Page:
In June, Time magazine ran a cover story on Pope Benedict XVI titled “Why Being Pope Means Never Having to Say You’re Sorry: The Sex Abuse Scandal and the Limits of Atonement.” Not only was the piece an unfair attack on the pope, but it was strewn with misinformation and falsehoods.
Article writers Jeff Israely and Howard Chua-Eoan demonstrated that they could have not only benefited by having a competent editor, but that they could have used a Catholic education growing up.
The story began by speculating whether Pope Benedict XVI would apologize for the behavior of abusive priests, yet in no time the authors quoted the pope apologizing for such priests. But that just wasn’t enough. It never is.
The reporters then got melodramatic: the pope can’t apologize for fear of damaging the magesterium and papal power. Begging the question: Why has he already done so?
The authors wondered why the pope hasn’t mentioned his own role in the scandal. There is a reason for that: no one, including those at the New York Times, has been able to nail him. But that didn’t stop Time from laying its seed.
Citing the pope’s apology regarding wrongdoing by some Irish priests—decades ago—Time posited that he didn’t apologize “for anything he or, indeed, the Holy See may have done, much less the mystical entity called the Church, the bride of Christ.” Why anyone would apologize for offenses he never committed was never explained: it’s just assumed the pope is guilty and, worse, refuses to admit it. This isn’t objective journalism—it’s an indictment.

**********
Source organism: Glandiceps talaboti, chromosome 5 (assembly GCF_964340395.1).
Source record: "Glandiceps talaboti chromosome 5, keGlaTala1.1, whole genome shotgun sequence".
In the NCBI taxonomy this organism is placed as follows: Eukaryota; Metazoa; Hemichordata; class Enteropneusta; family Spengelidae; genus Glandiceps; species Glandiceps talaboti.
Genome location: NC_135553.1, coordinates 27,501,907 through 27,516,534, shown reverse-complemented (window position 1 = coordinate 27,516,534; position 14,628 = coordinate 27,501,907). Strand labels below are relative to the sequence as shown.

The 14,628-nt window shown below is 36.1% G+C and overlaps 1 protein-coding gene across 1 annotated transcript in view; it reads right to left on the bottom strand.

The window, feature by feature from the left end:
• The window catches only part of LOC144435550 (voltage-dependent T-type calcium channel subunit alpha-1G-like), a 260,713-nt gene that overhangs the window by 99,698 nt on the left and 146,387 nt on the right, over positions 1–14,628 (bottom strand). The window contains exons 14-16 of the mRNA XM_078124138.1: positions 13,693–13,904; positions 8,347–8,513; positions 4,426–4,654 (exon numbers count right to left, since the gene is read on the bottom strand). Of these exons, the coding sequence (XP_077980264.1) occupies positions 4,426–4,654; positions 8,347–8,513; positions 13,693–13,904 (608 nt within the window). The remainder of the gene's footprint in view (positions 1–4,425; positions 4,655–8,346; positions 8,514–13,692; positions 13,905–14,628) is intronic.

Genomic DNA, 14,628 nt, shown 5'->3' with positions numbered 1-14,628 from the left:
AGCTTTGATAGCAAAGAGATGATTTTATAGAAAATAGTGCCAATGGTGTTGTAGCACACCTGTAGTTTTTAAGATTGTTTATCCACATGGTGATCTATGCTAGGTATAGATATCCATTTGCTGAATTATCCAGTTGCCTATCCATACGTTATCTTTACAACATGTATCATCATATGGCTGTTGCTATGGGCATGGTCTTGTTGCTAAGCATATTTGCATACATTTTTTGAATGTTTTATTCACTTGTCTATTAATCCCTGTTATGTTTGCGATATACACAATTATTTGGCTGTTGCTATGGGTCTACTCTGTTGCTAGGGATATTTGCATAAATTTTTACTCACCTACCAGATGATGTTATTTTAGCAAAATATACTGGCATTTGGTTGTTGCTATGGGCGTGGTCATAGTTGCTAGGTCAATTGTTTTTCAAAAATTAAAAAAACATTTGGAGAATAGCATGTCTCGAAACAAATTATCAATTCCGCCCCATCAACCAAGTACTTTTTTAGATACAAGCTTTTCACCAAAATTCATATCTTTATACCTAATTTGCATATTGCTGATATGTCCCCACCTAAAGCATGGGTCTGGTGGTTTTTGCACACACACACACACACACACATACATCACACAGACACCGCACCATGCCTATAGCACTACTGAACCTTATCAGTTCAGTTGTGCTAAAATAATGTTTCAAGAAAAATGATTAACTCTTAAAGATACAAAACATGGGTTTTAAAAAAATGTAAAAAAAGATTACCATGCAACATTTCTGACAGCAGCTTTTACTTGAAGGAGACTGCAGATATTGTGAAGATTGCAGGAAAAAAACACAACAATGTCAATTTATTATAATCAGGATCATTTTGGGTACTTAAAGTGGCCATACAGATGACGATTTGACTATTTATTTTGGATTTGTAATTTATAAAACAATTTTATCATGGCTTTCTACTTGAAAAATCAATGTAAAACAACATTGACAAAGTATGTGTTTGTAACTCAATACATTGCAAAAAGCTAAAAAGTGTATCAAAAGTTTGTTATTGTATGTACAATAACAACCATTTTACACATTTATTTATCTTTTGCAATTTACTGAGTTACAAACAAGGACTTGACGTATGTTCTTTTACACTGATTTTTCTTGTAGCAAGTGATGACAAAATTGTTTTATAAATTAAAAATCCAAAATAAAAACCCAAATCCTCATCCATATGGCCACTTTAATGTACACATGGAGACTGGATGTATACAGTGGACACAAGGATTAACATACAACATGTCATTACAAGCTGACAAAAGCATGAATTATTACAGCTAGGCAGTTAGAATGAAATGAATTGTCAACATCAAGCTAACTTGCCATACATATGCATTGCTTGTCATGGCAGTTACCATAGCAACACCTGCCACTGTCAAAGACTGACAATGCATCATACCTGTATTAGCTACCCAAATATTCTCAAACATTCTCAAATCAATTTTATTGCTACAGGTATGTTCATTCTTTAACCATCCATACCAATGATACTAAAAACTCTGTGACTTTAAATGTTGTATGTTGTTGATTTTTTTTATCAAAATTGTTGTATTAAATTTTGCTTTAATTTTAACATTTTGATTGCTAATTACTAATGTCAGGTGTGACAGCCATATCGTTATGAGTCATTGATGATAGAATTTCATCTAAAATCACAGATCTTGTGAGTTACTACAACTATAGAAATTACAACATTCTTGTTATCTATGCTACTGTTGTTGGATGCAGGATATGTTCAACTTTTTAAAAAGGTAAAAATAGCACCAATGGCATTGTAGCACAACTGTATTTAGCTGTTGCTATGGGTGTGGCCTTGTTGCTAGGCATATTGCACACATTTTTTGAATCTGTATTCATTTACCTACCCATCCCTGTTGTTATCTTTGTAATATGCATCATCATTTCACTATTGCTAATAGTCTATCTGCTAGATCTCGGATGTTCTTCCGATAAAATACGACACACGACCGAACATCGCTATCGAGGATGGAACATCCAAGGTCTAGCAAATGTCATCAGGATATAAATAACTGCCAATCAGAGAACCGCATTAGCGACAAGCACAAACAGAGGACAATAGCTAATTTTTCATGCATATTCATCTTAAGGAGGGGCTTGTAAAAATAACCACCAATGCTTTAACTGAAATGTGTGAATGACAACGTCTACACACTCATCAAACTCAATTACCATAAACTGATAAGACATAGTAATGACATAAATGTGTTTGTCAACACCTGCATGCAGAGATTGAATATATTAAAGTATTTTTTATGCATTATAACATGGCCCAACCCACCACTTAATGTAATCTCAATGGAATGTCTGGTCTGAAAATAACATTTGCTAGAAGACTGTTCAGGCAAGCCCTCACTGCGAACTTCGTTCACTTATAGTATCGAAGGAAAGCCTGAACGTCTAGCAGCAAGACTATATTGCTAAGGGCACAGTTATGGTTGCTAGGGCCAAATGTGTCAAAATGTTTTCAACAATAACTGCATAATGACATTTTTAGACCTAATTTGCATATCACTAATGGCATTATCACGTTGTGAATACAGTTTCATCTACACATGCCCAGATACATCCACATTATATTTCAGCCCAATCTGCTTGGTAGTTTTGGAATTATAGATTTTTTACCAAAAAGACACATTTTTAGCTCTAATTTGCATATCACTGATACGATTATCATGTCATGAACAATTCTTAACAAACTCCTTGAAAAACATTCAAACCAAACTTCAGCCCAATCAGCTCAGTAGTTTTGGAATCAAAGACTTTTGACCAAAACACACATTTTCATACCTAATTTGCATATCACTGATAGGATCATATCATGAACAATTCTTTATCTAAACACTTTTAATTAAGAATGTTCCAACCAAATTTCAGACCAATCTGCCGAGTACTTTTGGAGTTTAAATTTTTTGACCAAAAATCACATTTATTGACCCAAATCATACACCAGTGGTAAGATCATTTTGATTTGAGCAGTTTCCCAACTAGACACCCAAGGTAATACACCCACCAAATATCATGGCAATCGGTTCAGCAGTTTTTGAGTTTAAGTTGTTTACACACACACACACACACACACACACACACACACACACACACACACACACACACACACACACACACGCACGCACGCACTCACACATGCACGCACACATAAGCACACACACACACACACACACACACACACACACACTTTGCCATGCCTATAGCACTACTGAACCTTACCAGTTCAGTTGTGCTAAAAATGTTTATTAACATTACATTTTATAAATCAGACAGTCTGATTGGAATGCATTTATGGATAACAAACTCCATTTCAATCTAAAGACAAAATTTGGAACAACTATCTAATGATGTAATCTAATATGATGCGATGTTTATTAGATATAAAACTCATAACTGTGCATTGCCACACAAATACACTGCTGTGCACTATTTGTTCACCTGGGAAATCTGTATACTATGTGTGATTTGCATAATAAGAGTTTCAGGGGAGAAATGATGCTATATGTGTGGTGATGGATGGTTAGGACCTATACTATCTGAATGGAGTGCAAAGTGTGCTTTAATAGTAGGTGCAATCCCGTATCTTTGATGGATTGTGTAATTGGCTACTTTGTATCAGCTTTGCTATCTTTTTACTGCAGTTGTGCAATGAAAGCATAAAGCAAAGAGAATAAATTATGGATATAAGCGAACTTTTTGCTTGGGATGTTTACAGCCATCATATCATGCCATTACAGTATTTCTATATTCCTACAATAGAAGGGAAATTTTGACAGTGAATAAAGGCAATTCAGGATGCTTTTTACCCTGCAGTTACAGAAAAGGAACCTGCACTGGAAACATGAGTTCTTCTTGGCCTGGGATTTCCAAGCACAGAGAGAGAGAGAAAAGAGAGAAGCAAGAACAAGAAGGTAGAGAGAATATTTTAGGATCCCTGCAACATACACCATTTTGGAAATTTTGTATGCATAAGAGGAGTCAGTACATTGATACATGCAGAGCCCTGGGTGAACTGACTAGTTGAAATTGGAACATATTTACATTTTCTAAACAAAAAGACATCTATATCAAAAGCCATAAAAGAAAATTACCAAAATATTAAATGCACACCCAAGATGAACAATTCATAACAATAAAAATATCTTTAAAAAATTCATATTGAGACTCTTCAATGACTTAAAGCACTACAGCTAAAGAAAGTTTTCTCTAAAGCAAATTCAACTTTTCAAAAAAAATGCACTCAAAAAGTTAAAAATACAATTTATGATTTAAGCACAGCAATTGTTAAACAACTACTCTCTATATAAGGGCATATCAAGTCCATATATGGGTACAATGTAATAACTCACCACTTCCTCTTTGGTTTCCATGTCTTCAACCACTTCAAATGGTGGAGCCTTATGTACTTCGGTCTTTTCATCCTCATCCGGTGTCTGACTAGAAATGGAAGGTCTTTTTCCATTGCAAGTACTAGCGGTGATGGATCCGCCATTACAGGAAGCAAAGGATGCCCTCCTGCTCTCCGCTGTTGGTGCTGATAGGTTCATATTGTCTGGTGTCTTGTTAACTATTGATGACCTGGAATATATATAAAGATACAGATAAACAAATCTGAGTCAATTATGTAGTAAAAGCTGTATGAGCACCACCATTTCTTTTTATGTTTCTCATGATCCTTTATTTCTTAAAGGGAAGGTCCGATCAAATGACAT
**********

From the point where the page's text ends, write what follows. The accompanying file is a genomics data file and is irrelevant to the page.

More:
The piece also asked, “Why didn’t the church simply report to the civil authorities the crimes its priests were suspected of committing?” For the same reason every other religious, as well as secular, institution did not: following the lordly liberal wisdom of the day, the accused was sent to therapy and then returned to his post. Similarly, the decision not to immediately laicize an offending priest in 1985 was not done for sinister reasons, as the article implied, but because of an age-sensitive policy (the priest was dumped two years later).
On the subject of papal infallibility, the authors appeared as clueless as their managing editor, Richard Stengal, who flubbed terribly during his interview on MSNBC promoting the story.
Those at Time need to get a clue and to quit with the lousy reporting.